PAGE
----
Train tracks and graph theory

I think games and toys, even those for young children, can often be a great source of interesting mathematics.  Recently a friend of mine was helping his sons build a train track using the pieces shown below:

An unfinished train track, with all available track pieces shown.

An unfinished train track, with all available track pieces shown.

As you can see, this particular track is “incomplete”: one track segment has an end that is not interlocked (in jigsaw-puzzle fashion) with any other piece.  Let’s say that a track is complete if it doesn’t have this problem; that is, every piece used has each of its puzzle-piece “ends” interlocked with some other piece in the track.

My friend wondered whether it was possible to build a complete track, using all of the available pieces shown in the photo?  It turns out that it is not possible… and so the next question is, how to prove it?

This problem has a flavor very similar to the so-called mutilated chessboard, in that (1) it seems difficult at first glance to prove that you can’t do something, no matter how hard you try; and yet (2) thinking about the problem in just the right (but not necessarily obvious) way yields a straightforward proof.

In this case, suppose that we view a complete track as a graph, consisting of vertices (drawn as points) and edges (drawn as line segments connecting pairs of vertices).  Each track piece is a vertex, and an edge between vertices indicates that the corresponding track pieces are interlocked, as shown below, with vertices in blue and edges in green:

The corresponding graph, with each vertex (blue) representing a track piece, and each edge (green) representing an interlocking connection between pieces.  The dashed yellow edge would complete the track/graph.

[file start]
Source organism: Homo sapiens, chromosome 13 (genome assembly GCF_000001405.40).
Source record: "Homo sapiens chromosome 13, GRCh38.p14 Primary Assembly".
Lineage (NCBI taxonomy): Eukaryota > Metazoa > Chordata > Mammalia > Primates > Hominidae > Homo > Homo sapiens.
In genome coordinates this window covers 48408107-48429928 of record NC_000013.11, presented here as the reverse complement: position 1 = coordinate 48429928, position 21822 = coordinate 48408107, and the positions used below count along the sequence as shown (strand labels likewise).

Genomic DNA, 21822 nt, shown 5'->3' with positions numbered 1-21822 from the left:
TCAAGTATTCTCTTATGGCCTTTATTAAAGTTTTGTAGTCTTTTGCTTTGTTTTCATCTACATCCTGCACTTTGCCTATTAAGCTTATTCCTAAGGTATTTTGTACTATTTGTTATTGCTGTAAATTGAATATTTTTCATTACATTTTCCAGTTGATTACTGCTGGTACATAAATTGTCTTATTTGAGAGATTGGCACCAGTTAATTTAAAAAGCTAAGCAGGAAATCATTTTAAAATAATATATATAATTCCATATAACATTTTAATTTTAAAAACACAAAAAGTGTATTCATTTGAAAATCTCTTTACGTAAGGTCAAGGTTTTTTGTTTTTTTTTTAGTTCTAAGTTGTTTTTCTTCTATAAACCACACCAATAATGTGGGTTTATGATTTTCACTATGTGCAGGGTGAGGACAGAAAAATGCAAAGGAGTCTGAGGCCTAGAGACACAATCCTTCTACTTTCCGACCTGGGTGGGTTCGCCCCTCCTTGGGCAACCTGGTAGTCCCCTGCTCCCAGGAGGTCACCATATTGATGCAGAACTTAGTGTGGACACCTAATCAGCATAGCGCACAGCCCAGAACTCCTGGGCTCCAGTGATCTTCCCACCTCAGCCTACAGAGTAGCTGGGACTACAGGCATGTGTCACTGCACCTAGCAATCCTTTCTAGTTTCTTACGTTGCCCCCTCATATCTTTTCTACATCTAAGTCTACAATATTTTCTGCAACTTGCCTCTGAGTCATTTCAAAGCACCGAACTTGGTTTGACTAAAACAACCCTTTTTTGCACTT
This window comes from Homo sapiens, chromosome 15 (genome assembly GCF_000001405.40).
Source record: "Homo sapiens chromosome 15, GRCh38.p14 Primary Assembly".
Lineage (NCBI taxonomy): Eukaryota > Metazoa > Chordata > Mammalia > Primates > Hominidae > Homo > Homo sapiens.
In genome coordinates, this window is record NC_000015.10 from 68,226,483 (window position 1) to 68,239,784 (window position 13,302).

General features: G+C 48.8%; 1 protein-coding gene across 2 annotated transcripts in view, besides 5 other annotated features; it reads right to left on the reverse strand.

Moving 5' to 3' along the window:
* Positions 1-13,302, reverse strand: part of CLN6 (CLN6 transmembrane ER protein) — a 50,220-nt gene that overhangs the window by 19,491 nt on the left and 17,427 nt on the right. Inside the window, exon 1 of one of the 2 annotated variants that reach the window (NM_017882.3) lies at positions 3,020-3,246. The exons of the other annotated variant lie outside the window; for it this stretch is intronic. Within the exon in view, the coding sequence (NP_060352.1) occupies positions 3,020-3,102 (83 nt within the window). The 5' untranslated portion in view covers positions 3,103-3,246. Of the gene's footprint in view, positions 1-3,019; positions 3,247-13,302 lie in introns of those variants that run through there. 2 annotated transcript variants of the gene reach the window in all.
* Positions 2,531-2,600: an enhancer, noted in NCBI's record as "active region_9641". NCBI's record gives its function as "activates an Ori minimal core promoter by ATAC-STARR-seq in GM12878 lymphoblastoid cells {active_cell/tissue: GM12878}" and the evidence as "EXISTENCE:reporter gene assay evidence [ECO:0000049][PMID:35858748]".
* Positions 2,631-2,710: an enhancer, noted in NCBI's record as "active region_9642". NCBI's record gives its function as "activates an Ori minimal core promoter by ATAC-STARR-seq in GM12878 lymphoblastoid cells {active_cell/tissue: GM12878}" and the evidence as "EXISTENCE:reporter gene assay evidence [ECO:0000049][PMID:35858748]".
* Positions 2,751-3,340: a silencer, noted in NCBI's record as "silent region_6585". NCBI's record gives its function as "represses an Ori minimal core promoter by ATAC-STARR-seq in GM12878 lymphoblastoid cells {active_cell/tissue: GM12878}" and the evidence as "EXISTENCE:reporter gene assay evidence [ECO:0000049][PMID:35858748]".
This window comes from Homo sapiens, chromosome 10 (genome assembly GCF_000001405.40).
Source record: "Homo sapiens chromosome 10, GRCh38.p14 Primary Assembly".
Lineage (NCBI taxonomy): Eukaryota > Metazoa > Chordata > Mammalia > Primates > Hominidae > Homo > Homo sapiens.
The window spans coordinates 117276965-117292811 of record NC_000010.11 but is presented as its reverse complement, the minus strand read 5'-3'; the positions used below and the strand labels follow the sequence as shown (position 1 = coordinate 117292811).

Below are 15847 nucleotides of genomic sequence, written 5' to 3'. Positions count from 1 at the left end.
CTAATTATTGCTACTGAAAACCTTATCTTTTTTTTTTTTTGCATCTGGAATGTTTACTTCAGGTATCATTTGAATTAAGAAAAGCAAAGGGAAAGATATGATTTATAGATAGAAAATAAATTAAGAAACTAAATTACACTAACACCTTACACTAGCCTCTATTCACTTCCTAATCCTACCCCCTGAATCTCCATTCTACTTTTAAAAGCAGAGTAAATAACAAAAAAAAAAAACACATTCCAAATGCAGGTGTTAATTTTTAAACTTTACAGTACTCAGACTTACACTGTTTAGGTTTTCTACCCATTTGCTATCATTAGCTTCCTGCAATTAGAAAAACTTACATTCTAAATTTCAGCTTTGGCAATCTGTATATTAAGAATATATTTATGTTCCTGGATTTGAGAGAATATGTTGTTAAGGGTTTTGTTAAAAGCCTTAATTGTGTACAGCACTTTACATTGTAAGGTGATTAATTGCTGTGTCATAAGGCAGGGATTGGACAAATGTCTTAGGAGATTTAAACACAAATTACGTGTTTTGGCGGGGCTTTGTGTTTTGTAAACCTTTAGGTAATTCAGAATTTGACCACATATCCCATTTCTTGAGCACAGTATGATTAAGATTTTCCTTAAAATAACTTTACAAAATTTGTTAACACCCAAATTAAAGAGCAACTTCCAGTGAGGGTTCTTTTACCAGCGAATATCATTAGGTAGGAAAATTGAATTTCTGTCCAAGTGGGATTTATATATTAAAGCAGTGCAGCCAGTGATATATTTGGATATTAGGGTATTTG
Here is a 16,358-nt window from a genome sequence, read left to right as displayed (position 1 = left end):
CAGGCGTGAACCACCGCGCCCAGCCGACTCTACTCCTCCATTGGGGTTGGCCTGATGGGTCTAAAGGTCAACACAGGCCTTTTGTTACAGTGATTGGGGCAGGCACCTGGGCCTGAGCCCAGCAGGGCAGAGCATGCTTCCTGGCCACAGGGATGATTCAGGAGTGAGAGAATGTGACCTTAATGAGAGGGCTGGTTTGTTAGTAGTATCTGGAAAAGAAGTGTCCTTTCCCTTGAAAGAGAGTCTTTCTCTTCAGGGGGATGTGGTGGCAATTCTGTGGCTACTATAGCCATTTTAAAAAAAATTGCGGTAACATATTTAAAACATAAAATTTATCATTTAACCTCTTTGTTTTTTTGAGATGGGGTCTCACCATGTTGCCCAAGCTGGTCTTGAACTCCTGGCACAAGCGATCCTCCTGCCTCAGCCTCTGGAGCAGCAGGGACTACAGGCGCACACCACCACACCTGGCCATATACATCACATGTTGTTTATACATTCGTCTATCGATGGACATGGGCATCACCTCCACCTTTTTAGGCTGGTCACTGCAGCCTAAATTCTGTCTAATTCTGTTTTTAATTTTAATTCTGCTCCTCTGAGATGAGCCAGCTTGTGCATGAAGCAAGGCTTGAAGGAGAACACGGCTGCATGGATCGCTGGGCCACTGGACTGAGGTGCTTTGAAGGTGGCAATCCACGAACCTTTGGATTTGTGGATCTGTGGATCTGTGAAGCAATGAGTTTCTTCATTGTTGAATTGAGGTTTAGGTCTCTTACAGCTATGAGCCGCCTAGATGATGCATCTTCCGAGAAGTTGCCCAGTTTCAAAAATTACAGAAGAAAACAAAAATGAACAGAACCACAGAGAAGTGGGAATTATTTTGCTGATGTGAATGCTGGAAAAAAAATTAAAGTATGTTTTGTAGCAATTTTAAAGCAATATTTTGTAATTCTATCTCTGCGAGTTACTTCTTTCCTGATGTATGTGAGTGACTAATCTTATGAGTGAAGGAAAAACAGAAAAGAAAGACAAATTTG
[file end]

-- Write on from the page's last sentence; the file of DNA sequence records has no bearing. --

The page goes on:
The corresponding graph, with each vertex (blue) representing a track piece, and each edge (green) representing an interlocking connection between pieces. The dashed yellow edge would complete the track/graph.

If a track is complete, then every possible connection has an edge associated with it.  Let us temporarily suppose that the track shown above is actually complete, that the “three-way switch” piece is actually a four-way switch, and that the extra dashed yellow edge represents the final required connection.

Now, given such a graph representing a complete track, how many edges does it have?  We could just count up the green and yellow line segments, and find that there are 49 edges… but instead, let us examine each vertex v in turn, computing its degree d(v), or the number of edges emanating from it.  We will see why this is handy shortly.

Most of the vertices, corresponding to the simple track segments with two ends, have degree 2.  But some of the “switch” track pieces have degree 3, and one of our temporarily-augmented pieces now has degree 4.  If we add up the degrees of all of the vertices, we find that the total in this case is 98… exactly twice the number of edges!

This is no coincidence.  In general, given any undirected graph, the sum of its vertex degrees equals twice the number of edges.  To see why, consider that in the summation, each edge in the graph gets “counted” exactly twice, once for each of its two vertex endpoints.

An immediate corollary is that, in any such graph, the sum of the vertex degrees must be even.  And this leads to the desired result: if we expect to have any chance of using all available track pieces to build a complete track, then the sum of the degrees– i.e., total number of interlock points– of all of the pieces must be even.  But as shown in the original photo above, in addition to the simple track segments with degree 2, there are five pieces with degree 3, yielding an odd total.

 

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